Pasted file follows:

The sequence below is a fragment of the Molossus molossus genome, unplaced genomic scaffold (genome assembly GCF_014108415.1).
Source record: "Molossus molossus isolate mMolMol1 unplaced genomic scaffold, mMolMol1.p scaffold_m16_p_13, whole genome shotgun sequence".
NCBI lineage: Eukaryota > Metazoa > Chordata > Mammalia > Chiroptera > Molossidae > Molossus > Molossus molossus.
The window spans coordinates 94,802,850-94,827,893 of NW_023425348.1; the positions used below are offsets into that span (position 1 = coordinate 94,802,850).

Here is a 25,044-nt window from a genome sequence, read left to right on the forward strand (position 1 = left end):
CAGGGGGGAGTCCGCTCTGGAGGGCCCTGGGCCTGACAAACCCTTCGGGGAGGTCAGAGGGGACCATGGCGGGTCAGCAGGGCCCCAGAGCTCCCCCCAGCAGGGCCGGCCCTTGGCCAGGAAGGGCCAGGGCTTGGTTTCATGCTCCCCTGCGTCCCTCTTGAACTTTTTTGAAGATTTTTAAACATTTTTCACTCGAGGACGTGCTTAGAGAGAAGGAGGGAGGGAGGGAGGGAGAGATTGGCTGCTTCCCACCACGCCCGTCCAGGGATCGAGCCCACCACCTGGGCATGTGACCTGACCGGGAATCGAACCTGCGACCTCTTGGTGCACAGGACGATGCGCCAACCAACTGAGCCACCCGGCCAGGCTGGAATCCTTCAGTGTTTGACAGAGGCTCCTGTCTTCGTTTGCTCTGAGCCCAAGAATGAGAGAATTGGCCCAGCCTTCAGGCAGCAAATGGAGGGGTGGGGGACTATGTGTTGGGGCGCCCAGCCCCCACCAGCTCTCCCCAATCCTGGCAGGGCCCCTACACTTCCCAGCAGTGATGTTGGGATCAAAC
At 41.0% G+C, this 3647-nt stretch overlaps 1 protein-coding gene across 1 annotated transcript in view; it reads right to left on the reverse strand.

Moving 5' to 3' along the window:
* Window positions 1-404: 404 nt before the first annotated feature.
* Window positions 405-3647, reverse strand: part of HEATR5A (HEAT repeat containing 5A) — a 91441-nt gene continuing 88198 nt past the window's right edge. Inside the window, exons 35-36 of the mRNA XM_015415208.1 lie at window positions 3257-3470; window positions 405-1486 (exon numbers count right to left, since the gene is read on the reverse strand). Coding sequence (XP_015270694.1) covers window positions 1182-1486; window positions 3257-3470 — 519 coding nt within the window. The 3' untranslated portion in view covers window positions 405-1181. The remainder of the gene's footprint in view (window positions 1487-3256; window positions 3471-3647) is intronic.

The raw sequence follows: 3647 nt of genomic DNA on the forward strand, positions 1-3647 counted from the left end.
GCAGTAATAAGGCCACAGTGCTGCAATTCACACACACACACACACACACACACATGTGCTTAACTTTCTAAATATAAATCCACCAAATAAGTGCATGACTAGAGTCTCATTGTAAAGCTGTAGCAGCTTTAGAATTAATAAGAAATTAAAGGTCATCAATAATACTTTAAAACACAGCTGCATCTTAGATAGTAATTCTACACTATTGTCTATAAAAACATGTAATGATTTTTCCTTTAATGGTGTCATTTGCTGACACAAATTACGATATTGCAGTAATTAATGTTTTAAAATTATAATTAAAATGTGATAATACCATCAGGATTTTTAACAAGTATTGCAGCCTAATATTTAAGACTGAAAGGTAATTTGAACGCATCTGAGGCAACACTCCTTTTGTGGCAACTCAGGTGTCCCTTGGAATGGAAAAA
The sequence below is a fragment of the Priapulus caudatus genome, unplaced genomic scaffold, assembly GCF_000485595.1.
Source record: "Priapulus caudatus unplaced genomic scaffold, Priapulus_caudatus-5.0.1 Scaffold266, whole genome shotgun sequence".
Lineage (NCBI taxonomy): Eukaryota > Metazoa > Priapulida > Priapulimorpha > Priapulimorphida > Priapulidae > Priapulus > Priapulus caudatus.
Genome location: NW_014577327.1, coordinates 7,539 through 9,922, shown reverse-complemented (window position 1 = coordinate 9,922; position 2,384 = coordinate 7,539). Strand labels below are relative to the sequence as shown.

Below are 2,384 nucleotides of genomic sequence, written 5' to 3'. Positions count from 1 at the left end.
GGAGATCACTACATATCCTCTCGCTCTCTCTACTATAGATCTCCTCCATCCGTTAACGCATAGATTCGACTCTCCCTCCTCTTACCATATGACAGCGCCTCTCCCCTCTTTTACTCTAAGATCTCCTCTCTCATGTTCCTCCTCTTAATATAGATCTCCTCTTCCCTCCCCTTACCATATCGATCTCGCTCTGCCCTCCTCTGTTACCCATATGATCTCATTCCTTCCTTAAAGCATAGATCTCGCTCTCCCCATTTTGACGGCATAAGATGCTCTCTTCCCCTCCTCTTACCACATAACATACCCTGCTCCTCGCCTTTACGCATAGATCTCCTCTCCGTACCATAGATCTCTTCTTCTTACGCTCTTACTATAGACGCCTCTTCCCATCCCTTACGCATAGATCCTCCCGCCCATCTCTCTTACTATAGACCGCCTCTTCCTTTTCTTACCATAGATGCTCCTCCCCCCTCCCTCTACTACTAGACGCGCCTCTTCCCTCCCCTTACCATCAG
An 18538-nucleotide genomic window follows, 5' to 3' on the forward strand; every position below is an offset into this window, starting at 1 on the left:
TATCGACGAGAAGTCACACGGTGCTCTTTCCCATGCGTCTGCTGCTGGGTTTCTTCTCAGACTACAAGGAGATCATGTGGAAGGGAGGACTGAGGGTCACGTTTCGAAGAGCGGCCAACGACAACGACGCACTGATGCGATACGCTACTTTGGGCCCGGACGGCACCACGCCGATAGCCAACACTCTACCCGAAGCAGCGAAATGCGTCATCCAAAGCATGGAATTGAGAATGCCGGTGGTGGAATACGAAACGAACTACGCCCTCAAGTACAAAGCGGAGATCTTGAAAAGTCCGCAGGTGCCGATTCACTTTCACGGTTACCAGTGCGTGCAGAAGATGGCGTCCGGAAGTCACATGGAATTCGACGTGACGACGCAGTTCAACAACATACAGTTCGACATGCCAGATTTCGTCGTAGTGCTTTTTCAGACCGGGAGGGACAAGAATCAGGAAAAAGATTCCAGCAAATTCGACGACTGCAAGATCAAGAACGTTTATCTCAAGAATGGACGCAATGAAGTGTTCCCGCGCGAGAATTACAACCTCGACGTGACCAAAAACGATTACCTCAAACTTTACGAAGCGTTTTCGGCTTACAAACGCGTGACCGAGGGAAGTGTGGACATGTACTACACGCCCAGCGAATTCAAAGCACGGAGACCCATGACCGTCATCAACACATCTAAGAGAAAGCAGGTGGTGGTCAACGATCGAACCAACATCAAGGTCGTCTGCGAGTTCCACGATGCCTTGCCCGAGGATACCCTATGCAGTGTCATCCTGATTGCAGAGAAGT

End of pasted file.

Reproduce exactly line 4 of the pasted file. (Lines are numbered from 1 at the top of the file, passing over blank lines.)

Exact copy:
The window spans coordinates 94,802,850-94,827,893 of NW_023425348.1; the positions used below are offsets into that span (position 1 = coordinate 94,802,850).